Hooray for Mr. Show
- Joseph Gallivan
- Portland Tribune - Features
Surreal satirists go live to skewer American pop culture
The funny (funny peculiar, as opposed to funny har-har) thing about 'Mr. Show,' HBO's comedy sketch show that ran for 30 episodes until January 1999, is how unfunny it was for so long. Lame gags about militiamen and progressive priests put it down there with 'Mad TV' in terms of knee-jerk satire of obvious targets.
But by the third season, 'Mr. Show' had momentum and began turning out bizarre sketches that were so original they became classics. Local news was satirized not just with cheesy talking airheads but with Tatiana the Weather Hermaphrodite. Another sketch consisted of a documentary about beauty pageants for fetuses, while another charted the rise and fall of an infantile computer geek who becomes a billionaire by inventing the delete key.
Naturally, after four seasons, HBO canceled it.
The two main 'Mr. Show' writer-performers, Bob Odenkirk and David Cross, went on to make a feature film called 'Run Ronnie Run' based on shirtless white-trash felon Ronnie Dobbs, but the distributor dropped it, and the re-cut version is having a hard time getting shown.
Now Cross, Odenkirk and a handful of lesser-known actors are on the road with 'Hooray for America.' On the phone from the back of a cab in Ann Arbor, Mich., Cross sounds hurt at the suggestion that playing tiny stages such as the Crystal Ballroom might be a step down from having a TV show.
'No, God no, not at all. I gotta say I'm not insulted, but I'm surprised at how many people have that idea. I enjoy performing live.'
Fortunately, as an actor, he's got the goods, so the protests are believable.
The conceit behind 'Hooray for America' is a show-within-a-show that the two actors are performing in Branson, Mo. 'It's a variety show that teaches you about America through song and dance,' Cross says. 'A representative from GloboChem, a big, evil multinational, comes up and says, 'You guys are great, we're gonna start a third political party (The Country's Best Party, or TCBP), and run an actor for president,' and he picks me. I get to be president and enact their evil plan.'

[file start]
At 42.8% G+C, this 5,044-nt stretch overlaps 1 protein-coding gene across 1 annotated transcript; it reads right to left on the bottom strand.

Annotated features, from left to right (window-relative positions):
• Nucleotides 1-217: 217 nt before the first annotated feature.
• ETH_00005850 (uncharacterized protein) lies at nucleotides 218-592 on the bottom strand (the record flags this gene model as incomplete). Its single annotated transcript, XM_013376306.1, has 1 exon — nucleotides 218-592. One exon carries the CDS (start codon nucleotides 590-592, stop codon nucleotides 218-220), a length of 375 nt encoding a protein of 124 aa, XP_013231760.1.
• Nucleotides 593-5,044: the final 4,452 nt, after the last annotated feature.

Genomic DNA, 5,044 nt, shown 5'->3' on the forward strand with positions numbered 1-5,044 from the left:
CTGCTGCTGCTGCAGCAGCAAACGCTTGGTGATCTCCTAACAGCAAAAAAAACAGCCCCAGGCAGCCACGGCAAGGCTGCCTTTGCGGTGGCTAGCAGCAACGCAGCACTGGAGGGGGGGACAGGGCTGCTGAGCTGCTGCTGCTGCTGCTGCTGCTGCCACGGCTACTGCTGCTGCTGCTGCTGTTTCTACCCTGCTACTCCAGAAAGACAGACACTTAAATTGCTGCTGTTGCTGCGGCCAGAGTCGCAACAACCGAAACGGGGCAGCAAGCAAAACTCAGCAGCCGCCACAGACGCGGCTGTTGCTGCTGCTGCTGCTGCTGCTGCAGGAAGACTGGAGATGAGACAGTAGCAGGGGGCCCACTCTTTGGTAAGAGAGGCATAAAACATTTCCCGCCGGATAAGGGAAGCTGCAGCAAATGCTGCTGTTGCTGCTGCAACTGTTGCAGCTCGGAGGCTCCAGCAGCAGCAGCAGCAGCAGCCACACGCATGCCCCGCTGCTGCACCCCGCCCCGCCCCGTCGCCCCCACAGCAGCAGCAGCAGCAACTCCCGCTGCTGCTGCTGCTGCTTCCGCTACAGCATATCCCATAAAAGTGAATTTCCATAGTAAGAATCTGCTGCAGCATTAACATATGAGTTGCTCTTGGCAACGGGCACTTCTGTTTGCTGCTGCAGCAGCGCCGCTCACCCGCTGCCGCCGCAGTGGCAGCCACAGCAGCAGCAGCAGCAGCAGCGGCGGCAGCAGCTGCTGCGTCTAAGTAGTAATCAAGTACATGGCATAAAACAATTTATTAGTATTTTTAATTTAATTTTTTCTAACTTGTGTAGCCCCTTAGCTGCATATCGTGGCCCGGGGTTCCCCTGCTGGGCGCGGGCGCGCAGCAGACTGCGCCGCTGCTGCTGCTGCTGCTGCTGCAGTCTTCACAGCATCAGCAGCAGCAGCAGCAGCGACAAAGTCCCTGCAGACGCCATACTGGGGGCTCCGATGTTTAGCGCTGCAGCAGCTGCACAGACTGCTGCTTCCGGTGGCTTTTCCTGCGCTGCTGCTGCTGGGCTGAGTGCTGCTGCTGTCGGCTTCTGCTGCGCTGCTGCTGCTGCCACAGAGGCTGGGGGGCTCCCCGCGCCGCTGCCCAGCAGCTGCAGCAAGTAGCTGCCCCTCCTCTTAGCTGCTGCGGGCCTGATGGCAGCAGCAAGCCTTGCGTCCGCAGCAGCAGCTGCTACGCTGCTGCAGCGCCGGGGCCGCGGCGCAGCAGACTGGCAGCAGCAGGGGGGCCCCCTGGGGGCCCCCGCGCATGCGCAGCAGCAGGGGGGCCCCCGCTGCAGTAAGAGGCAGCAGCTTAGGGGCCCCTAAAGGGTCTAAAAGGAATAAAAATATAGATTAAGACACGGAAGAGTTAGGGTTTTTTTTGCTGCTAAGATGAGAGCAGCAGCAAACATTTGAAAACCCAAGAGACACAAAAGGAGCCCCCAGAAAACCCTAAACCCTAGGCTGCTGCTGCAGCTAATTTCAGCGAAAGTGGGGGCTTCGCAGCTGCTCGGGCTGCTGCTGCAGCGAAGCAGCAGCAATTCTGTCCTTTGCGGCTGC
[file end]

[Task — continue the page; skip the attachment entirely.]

Fans will know this is the same fictional GloboChem that once bought San Francisco and turned it into a theme park with three villages, a family-friendly Castro District renamed Bachelorland, Hippieland and Alienland (Chinatown restocked with schwa-faced aliens). GloboChem's plan for America is to build a new planet for the elite, to be run like a gated community.
Early reports say the set is minimalist and the pace of the 90-minute show is fast. And funny.
Three things make the 'Mr. Show' guys' attack on American popular culture original. One, the rampant surrealism. Anyone can mock bad local TV, but creating Tatiana the Weather Hermaphrodite was a mind-bender. Sketch ideas go off on tangents but are woven together into linked sequences. Two, the classically executed bathos, when mockable traits are inflated to near bursting point. For instance, in satirizing early reality TV, Ronnie Dobbs ends up with his own musical. Three, comic timing: Cross and Odenkirk seemingly can improvise anything, deadpan, and not wait around for a laugh like so many lazy sitcom writers.
HBO also gave them room to be blue. They did sketches about NAMBLA (North American Man-Boy Love Association) and the Ku Klux Klan and family-run adult novelty stores.
Cross said they have not done any gags about the Sept. 11 attacks on the United States. 'Nothing really funny occurred to us, but it's not like we stayed away from it on purpose. Standups have been talking about it since two weeks after it happened, it just doesn't get on TV.'
He says the pair have no big projects in the works, although they haven't been put off by the 'Run Ronnie Run' mess: They are writing a new sketch movie. Cross has a comedy CD out on Sub Pop on Nov. 5, and he still writes a column for hip Canadian magazine Vice.
The latest Peter Sellers biography shores up the dogma that the best comedians are secretly depressed, but Cross, when asked to assess his own happiness, responds with equanimity.
'It comes and goes,' he says. 'I have had bouts of depression, some severe, some minor. I've certainly got lots of issues. But I don't feel a connection to people who have similar traits or problems. There are plenty of depressed people who are not funny, and there's plenty of comedians who are not depressed.' He adds that he doesn't consciously use the stage to work through his problems.
This is an age when everyone's a satirist, because so much of popular culture already seems like self-parody. The innovation of 'Mr. Show' is in constantly shifting the target of its satire. In one sketch, a do-gooder reads the newspaper funnies over the phone to a blind man. The twist is, the blind man is a busy executive and the do-gooder is incompetent. The blind man was only doing it to help out, but ends up hanging up early.
Asked if there is any blindness in his own family, Cross misses a beat. 'That is the oddest question I've heard in about four years.' He soon recovers. 'Where do we get our blind material? We buy it from a blind guy in the street. It's our way of helping out.'
You can do your bit for America next Thursday.